The U.S. Healthcare Community Takes a Stand on Puberty Blockers
The U.S. healthcare community is rapidly isolating itself from its Western counterparts in its insistence that puberty blockers for children should be approved.
Finland, France, Norway, Sweden, and the United Kingdom have altered their perspective on the issue, now taking the position that caution should be used before allowing minors to use puberty blockers. The U.K.’s National Health Service for England now curtails the use of puberty blockers, limiting their use to clinical trials in most cases.
“These countries have done systematic reviews of evidence,” Leor Sapir of the Manhattan Institute think tank, told The Wall Street Journal. “They’ve found that the studies cited to support these medical interventions are too unreliable, and the risks are too serious.”
Canada, Spain, and Australia still allow puberty blockers for children, although pushback is growing.
“It’s beneficial to see European countries coming to their senses,” Rep. Dan Crenshaw (R-TX) stated, adding of Republicans, “This is the issue of our time. This is a hill we’re gonna die on.”
Supporting the Child’s Exploration of Gender Identity
At the annual meeting of the American Medical Association, delegates approved a resolution that was co-sponsored by the American Academy of Pediatrics and the American Association of Clinical Endocrinology that stated, “When young children experience feelings that their gender identity does not match the sex recorded at birth, the first course of action is to support the child in exploring their gender identity …”
Crenshaw authored a bill titled “The Children’s Hospital GME Support Reauthorization Act” that would block federal funding for children’s hospitals that provide transgender treatments or procedures to minors.
“There is no other human rights atrocity in America that is so quickly gaining momentum and validation within the very institutions that should know better,” he stated. “One of these institutions is children’s hospitals. In a place where ‘do no harm’ is the ultimate guiding principle, there is no excuse to ever perform these treatments that permanently alter a child’s physiology.”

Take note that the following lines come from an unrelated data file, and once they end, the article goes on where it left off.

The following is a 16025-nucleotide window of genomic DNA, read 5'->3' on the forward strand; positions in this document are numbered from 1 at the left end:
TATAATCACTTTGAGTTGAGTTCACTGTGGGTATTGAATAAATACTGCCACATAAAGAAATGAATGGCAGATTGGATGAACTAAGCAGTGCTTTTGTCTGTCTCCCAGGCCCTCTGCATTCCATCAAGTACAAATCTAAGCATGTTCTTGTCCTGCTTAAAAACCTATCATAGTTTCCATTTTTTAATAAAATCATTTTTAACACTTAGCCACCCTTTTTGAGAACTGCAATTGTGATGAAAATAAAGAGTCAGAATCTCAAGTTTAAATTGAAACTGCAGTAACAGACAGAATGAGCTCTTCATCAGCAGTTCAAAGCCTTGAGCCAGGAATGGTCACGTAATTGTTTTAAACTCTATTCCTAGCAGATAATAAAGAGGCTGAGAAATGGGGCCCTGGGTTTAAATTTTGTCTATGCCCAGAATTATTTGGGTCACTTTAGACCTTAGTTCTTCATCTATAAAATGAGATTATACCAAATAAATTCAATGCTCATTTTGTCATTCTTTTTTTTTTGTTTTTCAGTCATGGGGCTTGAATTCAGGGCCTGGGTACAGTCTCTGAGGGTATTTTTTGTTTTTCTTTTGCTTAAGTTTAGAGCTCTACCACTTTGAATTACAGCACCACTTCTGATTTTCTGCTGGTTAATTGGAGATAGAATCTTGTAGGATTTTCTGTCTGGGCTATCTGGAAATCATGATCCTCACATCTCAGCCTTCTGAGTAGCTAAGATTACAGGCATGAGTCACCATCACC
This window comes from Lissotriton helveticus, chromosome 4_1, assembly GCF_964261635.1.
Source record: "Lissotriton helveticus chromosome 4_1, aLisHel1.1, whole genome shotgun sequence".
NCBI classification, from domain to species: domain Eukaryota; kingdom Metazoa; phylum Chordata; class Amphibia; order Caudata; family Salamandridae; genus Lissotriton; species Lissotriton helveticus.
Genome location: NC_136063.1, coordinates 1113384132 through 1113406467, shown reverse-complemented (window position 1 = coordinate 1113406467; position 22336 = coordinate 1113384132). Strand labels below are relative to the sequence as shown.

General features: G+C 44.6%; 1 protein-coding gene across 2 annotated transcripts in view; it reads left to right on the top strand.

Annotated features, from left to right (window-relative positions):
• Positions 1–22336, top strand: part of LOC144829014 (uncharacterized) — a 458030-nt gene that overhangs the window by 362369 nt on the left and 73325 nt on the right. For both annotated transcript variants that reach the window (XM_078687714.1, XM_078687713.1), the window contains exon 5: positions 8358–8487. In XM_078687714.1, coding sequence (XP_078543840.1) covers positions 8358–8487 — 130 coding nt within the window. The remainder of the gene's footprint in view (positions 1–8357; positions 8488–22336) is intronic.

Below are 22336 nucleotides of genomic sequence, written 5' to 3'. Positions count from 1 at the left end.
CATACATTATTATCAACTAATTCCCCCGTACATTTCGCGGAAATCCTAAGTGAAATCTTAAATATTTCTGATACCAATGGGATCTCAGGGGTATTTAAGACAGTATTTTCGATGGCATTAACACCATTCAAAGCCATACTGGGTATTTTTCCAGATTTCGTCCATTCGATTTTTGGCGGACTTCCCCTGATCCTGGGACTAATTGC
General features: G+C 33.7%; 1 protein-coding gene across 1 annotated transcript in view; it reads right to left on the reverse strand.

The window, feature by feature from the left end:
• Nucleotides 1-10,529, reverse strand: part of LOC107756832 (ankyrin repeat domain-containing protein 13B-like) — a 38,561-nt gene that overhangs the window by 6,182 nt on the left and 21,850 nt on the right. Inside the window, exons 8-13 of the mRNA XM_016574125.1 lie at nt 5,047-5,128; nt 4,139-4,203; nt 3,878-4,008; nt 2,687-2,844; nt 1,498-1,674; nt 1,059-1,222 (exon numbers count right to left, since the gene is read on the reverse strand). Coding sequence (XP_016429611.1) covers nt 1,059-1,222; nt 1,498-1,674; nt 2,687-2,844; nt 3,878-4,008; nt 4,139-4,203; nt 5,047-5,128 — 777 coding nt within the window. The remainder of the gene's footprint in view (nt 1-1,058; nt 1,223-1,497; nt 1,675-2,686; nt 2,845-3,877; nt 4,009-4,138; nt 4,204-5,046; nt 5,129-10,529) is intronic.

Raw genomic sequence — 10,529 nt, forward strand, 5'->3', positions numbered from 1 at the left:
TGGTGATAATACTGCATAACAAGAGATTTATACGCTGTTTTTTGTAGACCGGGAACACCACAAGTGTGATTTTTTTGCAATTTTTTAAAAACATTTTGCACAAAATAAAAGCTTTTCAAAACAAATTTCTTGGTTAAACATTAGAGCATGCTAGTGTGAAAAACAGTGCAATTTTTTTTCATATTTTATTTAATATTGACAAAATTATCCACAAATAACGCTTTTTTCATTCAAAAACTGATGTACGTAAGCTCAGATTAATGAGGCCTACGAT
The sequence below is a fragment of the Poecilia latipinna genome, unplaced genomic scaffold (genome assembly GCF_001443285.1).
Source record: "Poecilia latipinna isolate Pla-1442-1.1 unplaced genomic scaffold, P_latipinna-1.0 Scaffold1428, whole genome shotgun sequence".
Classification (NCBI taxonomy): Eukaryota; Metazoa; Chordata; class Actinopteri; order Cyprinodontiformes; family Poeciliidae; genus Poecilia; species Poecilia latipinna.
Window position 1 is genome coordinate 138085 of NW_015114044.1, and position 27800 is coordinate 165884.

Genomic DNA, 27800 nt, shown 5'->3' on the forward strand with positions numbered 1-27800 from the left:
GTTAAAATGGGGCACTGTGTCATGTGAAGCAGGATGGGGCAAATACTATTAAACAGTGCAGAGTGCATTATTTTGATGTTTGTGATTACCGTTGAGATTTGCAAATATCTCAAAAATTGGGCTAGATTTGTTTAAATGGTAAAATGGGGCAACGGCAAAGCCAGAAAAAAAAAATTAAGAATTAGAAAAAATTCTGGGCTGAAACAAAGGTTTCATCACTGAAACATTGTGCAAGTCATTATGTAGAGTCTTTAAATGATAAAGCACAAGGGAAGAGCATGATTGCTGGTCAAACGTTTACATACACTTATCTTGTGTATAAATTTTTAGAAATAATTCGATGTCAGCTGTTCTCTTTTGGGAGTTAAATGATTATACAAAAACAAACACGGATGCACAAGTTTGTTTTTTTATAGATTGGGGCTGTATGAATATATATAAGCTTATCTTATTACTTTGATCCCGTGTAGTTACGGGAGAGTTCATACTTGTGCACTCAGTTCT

Last week, Crenshaw grilled Yale School of Medicine assistant professor Meredithe McNamara, who had accused Crenshaw of having “cherry-picked” data.
“It is very unscientific and flawed to pick a single study or a single statistic and discuss it in isolation,” McNamara declared. “Medical experts are able to talk about all of the evidence as a whole.”
“Totally agree,” Crenshaw responded. “It’s good to look at systematic reviews, right? That’s the gold standard of evidence when you’re trying to understand whether something works or it doesn’t. So the British Journal of Medicine looked at 61 systematic reviews with the conclusion that,” ‘There is great uncertainty about the effects of puberty blockers, cross-sex hormones and surgeries in young people.’ The Journal of the Endocrine Society came up with the same conclusion, even the American Academy of Pediatrics. They all cite the lack of evidence.”
“If you’re doing a therapy, and it’s temporary, fine, whatever, maybe let’s try it and see if it works,” he continued. “But when you’re talking about permanent physiological changes, do you not agree, just from an ethical standpoint, that you might want extremely strong evidence of the benefits? There is no systematic review that states that there is strong evidence of benefits.”
“Sir, are you aware of how the quality evidence grading system works and how it’s applied?” McNamara said archly.
“Yeah. Yeah, we’ve read through it,’ Crenshaw replied. “That’s why I’m citing these journals. So which journal says something different? We should have that debate. Tell me a journal that has done systematic reviews that cites different evidence, that cites strong evidence of benefits for these therapies.”
“The standards of care were developed based on extensive—” McNamara began.
“You’re not telling me any journal; You’re not telling me any study, don’t say ‘standards of care,’” Crenshaw interrupted. “Tell me one.”
“So, um, the standards of care,” McNamara repeated.
“That’s not a journal, that’s not a study. That’s not an organization. That’s not an institution. You’re just saying words. Name one study,’ Crenshaw fired as his time ran out.
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